【演讲者及介绍】Rumaitha Al Busaidi
阿曼科学家、活动家和运动员Rumaitha Al Busaidi赋予阿拉伯女性权力，让她们能够进入以前被拒绝进入的空间。
Women and girls, you are part of the climate solution
When we think of solutions to global warming, we generally think in terms of technology or policy, but other approaches are necessary which have to do with how our societies are structured. The most important of them is educating and empowering women and girls. Now, don't take my word for it. Its potential impact has been calculated by scientists. Like, for instance, those working on Project Drawdown, who focus on greenhouse gas emissions. They calculated that educating and empowering women and girls is one of the single most important things that we can do to confront carbon pollution. It may result in a total reduction of CO2-equivalent gases of over 80 billion tons, which is not far from double the total annual global emissions.
As a marine scientist and nature adventurer, I've witnessed firsthand how climate change impacts the world we live in. These climate catastrophes have almost taken my life. Like when I was nearly buried alive during an avalanche or swept away by a cyclone. Thankfully, I survived, but will our grandchildren call this planet home in 2050 or 2100 if our trajectory continues?
Coming from a male-dominated society, I've been asked all sorts of intrusive questions as to why I do what I do. "Can you even travel alone?" "Are you capable of climbing mountains with your heavier figure? I mean, are you fit enough?" "Do you think, as a woman, you're equipped to do this?" And the answer has always been, yes. I want to show my fellow Arab women that anything is possible, that being a woman should not be the end to your dreams, that you are so much more than what you are conditioned to be, and that you are indeed the solution to the crisis facing our planet.
In 2020, women made up about 40 percent of the global workforce. Women's shares in the Middle East are just under 25 percent. And these figures are way lower in the Gulf countries. And considering that women make up nearly half of the Gulf, imagine how women's equal involvement in the economy could enhance the overall growth of the region. Many labor laws state that there's no discrimination between men and women. Yet women's upward mobility is quite restricted and many senior positions are still being held by men. The cultural perception that women are more emotional or better suited to household responsibilities remains a serious obstacle for ambitious women who end up underemployed.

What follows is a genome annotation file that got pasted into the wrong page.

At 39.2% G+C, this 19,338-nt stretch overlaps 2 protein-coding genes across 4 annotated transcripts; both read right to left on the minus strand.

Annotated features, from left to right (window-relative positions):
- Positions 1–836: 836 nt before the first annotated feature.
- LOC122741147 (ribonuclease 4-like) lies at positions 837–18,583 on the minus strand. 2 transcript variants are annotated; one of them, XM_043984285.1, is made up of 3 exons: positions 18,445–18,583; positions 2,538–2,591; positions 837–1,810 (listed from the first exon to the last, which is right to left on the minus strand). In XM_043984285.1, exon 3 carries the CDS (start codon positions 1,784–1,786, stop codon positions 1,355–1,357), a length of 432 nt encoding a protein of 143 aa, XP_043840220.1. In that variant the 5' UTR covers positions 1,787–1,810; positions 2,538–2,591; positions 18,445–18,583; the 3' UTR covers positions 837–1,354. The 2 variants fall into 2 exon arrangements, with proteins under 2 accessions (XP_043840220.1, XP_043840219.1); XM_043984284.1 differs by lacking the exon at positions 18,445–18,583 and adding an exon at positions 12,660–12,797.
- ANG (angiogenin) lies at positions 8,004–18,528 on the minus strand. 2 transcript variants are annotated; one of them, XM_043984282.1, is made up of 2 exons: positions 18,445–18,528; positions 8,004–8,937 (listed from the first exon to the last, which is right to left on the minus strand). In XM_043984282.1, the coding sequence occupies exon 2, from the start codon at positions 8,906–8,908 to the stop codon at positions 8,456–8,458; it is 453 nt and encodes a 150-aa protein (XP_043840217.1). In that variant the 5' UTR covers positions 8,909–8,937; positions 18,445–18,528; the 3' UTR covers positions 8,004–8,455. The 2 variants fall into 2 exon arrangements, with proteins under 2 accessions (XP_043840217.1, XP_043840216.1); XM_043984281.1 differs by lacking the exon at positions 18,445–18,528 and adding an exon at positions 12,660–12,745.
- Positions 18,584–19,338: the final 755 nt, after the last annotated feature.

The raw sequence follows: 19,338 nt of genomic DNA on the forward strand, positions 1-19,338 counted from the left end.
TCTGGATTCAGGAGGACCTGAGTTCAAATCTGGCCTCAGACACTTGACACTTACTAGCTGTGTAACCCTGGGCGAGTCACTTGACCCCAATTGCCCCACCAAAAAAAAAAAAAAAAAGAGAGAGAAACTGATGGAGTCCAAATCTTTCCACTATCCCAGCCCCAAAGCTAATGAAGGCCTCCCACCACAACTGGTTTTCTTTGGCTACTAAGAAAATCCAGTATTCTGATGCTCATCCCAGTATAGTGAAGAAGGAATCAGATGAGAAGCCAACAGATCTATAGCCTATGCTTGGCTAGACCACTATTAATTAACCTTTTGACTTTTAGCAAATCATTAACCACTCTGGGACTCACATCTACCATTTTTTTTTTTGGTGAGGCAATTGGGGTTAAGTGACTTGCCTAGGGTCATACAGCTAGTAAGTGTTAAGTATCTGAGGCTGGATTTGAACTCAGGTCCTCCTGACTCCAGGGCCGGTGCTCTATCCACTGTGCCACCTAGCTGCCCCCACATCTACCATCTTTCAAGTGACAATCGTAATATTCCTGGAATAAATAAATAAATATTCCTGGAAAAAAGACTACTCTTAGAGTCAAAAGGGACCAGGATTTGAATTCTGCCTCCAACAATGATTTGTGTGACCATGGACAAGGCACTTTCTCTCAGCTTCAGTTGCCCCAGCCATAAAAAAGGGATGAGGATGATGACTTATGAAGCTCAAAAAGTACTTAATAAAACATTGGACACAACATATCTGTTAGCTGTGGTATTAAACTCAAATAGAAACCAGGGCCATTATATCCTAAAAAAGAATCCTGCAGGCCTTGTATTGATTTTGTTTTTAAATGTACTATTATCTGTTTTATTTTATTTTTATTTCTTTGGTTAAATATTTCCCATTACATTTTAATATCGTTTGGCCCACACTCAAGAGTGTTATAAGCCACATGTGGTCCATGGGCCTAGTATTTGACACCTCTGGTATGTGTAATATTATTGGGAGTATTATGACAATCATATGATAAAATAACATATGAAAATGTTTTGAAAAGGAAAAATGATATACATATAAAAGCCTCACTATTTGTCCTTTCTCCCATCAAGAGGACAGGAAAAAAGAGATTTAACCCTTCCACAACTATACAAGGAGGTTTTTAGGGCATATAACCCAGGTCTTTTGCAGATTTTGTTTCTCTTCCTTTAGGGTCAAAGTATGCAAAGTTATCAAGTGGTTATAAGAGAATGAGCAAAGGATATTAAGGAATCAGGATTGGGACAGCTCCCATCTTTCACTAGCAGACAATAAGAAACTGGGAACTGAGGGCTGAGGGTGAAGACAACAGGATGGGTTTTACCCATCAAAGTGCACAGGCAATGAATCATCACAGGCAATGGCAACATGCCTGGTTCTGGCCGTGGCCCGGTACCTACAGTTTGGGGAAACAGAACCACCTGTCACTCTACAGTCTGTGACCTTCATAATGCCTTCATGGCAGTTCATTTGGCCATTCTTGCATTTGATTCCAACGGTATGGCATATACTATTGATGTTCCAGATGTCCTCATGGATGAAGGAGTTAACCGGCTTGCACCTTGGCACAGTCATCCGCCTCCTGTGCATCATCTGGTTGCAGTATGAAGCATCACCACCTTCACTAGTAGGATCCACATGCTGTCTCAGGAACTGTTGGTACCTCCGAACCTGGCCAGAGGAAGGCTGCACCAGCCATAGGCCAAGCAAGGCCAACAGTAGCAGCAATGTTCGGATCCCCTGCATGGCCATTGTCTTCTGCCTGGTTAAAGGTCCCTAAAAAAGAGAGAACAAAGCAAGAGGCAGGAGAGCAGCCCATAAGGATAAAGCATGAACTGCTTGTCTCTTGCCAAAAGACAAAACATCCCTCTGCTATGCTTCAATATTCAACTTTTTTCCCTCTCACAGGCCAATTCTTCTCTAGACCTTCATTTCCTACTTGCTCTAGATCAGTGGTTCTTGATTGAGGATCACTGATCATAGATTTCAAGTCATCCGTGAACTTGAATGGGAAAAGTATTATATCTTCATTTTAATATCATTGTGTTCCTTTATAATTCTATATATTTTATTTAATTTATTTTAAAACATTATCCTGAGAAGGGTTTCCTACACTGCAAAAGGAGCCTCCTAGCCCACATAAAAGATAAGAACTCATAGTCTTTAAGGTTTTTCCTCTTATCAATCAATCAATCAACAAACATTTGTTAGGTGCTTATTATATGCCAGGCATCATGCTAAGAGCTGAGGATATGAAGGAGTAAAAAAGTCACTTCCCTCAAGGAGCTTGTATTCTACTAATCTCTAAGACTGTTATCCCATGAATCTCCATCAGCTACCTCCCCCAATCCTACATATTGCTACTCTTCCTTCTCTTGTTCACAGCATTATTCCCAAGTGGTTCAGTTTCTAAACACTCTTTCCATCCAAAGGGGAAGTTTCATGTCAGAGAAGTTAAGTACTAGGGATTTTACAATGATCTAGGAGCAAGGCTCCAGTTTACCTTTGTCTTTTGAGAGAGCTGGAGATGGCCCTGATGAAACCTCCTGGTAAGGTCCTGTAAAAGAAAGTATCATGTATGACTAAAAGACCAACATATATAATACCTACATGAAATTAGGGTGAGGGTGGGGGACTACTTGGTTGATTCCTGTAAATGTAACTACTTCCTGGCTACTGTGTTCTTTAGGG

So what does that have to do with the climate? Well, access to education, employment and family planning is the condition for more vibrant lives for women and girls, for their families and their entire communities. They get to earn more money, achieve career goals and face fewer health issues. And not only that, they become more resilient and better equipped to manage both food and nature and to cope with the impacts of climate change.
Women are also the ones most at risk when it comes to impacts of climate catastrophes like cyclones, which have grown more frequent in my own home country of Oman. And why? Well because they're left with a charge of the children or elderly, they don't know how to swim, or simply because they never had basic resilience skills taught to them, like building a shelter, making a fire or even administering basic first aid. In fact, UN figures indicate that 80 percent of people displaced by climate change are women. And with more of these occurrences happening, my gender will face more of the brunt further preventing them from achieving their potential and protecting themselves.
This is why I founded WomeX, a platform where we teach women from my community negotiation skills to nurture a new wave of girl bosses in the region. WomeX is on a mission to laying the groundwork to combating climate change by bridging localized context and leadership training. By educating more women on these skills, we hope to equip them with the tools that allow them to control their careers and their lives, and to contribute significantly to the collective efforts necessary to confront carbon pollution. So far, we've supported a thousand and are working hard to achieve our ambitious goal of a million. Now, even though it has been on the global sustainability radar for years, gender parity as a climate solution has not received the attention it deserves. Now is the time to make it a priority. Now is the time to educate and empower all women and all girls.